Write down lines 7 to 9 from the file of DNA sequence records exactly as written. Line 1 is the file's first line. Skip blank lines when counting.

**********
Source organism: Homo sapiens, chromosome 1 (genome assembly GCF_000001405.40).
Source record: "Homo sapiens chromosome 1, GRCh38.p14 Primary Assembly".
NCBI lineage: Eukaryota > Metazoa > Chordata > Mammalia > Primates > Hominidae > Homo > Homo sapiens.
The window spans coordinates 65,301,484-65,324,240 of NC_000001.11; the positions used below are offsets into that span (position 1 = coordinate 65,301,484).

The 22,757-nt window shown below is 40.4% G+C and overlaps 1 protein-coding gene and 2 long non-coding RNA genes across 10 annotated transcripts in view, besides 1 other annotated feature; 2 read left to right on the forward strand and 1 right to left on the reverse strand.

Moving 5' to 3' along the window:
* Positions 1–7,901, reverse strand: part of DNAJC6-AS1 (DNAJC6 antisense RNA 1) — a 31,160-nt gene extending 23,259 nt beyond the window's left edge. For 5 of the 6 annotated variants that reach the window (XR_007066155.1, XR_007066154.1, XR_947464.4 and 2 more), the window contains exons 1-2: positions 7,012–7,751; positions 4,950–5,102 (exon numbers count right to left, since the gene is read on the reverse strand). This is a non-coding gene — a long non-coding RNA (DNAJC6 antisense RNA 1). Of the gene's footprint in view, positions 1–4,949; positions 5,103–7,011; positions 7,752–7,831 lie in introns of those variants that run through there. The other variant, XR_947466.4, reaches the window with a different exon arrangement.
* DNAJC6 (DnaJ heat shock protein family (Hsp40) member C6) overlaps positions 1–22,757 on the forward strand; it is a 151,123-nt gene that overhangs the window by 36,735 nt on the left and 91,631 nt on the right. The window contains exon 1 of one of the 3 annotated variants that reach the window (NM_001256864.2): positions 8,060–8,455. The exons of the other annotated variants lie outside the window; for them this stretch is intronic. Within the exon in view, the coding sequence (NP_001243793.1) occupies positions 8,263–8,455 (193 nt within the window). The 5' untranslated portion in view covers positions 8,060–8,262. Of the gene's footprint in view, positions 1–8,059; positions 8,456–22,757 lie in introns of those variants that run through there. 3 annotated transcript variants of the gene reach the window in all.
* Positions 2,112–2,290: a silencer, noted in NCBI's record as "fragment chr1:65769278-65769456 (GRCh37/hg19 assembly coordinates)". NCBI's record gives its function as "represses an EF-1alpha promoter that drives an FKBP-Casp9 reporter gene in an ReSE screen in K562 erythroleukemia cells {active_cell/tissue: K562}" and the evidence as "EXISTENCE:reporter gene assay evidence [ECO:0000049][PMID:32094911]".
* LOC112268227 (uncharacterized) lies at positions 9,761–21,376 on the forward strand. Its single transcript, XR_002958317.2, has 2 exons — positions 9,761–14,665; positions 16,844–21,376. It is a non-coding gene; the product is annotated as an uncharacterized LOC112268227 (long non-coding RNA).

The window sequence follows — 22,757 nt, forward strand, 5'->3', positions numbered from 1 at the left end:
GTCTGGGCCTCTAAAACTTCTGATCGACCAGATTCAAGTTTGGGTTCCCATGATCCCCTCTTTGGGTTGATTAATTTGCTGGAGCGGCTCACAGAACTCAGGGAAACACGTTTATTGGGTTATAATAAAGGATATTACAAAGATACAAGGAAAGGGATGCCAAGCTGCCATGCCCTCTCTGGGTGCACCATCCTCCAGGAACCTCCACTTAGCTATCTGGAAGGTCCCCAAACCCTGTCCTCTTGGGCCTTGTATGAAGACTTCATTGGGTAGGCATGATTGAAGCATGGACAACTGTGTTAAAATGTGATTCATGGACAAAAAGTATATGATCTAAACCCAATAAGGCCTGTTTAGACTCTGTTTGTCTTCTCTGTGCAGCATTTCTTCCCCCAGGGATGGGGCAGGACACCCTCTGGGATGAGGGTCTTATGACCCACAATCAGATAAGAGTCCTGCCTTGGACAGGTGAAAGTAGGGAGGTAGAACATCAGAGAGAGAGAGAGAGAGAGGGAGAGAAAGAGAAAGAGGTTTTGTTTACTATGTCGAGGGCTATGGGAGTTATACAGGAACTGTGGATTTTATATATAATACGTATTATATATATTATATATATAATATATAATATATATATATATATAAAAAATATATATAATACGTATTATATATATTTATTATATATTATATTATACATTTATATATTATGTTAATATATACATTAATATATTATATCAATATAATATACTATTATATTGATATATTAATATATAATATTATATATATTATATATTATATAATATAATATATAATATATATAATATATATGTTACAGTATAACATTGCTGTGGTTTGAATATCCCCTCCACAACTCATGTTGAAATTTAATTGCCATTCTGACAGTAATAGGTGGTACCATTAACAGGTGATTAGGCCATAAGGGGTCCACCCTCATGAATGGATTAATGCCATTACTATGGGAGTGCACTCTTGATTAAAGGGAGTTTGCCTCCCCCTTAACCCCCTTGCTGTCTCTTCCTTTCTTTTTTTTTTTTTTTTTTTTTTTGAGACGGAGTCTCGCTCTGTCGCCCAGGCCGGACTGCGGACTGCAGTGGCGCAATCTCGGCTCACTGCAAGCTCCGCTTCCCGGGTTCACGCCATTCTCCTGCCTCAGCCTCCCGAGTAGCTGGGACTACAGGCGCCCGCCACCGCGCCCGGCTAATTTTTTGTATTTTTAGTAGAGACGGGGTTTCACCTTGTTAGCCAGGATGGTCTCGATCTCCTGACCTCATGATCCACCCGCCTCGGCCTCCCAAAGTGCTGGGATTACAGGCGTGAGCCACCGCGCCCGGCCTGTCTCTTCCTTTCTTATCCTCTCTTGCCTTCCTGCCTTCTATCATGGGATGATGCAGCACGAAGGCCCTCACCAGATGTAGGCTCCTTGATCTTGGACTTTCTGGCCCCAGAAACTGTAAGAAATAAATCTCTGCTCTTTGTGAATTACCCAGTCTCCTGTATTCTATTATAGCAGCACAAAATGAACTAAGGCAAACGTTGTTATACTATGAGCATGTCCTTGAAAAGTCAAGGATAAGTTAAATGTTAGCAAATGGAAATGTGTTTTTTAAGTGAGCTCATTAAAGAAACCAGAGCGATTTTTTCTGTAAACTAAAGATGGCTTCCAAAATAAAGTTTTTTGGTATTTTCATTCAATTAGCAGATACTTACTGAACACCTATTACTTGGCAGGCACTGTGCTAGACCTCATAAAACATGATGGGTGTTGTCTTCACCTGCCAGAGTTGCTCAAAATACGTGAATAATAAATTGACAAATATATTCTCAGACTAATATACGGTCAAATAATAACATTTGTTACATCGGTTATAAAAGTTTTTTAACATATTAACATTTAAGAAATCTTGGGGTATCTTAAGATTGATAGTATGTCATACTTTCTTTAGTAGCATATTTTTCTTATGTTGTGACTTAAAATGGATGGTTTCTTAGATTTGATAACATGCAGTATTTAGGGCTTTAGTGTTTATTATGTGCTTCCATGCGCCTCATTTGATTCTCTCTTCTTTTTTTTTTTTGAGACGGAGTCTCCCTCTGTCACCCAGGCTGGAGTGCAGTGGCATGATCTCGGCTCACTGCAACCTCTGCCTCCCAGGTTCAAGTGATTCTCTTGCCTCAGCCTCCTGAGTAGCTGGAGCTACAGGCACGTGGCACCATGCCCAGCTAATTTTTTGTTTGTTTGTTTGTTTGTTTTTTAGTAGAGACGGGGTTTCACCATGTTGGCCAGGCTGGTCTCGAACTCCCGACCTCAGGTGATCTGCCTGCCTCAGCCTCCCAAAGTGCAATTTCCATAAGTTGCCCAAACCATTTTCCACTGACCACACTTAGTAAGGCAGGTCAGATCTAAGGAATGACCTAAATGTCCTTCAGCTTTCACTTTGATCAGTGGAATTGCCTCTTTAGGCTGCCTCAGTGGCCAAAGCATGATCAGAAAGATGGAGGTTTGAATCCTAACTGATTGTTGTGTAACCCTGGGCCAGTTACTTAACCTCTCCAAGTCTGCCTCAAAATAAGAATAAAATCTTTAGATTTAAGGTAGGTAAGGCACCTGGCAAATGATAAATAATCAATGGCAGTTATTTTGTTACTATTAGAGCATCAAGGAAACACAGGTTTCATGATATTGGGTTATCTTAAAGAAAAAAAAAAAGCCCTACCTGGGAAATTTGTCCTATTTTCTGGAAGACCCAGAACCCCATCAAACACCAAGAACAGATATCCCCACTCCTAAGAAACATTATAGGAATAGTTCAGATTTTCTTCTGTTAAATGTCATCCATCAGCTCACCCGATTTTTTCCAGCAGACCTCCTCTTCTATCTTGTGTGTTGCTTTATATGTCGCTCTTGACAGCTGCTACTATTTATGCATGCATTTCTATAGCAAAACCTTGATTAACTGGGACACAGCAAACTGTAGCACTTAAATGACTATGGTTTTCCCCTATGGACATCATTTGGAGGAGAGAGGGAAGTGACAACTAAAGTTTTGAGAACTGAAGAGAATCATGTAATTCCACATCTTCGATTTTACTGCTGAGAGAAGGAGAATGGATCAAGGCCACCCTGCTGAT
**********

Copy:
* Positions 1–7,901, reverse strand: part of DNAJC6-AS1 (DNAJC6 antisense RNA 1) — a 31,160-nt gene extending 23,259 nt beyond the window's left edge. For 5 of the 6 annotated variants that reach the window (XR_007066155.1, XR_007066154.1, XR_947464.4 and 2 more), the window contains exons 1-2: positions 7,012–7,751; positions 4,950–5,102 (exon numbers count right to left, since the gene is read on the reverse strand). This is a non-coding gene — a long non-coding RNA (DNAJC6 antisense RNA 1). Of the gene's footprint in view, positions 1–4,949; positions 5,103–7,011; positions 7,752–7,831 lie in introns of those variants that run through there. The other variant, XR_947466.4, reaches the window with a different exon arrangement.
* DNAJC6 (DnaJ heat shock protein family (Hsp40) member C6) overlaps positions 1–22,757 on the forward strand; it is a 151,123-nt gene that overhangs the window by 36,735 nt on the left and 91,631 nt on the right. The window contains exon 1 of one of the 3 annotated variants that reach the window (NM_001256864.2): positions 8,060–8,455. The exons of the other annotated variants lie outside the window; for them this stretch is intronic. Within the exon in view, the coding sequence (NP_001243793.1) occupies positions 8,263–8,455 (193 nt within the window). The 5' untranslated portion in view covers positions 8,060–8,262. Of the gene's footprint in view, positions 1–8,059; positions 8,456–22,757 lie in introns of those variants that run through there. 3 annotated transcript variants of the gene reach the window in all.
* Positions 2,112–2,290: a silencer, noted in NCBI's record as "fragment chr1:65769278-65769456 (GRCh37/hg19 assembly coordinates)". NCBI's record gives its function as "represses an EF-1alpha promoter that drives an FKBP-Casp9 reporter gene in an ReSE screen in K562 erythroleukemia cells {active_cell/tissue: K562}" and the evidence as "EXISTENCE:reporter gene assay evidence [ECO:0000049][PMID:32094911]".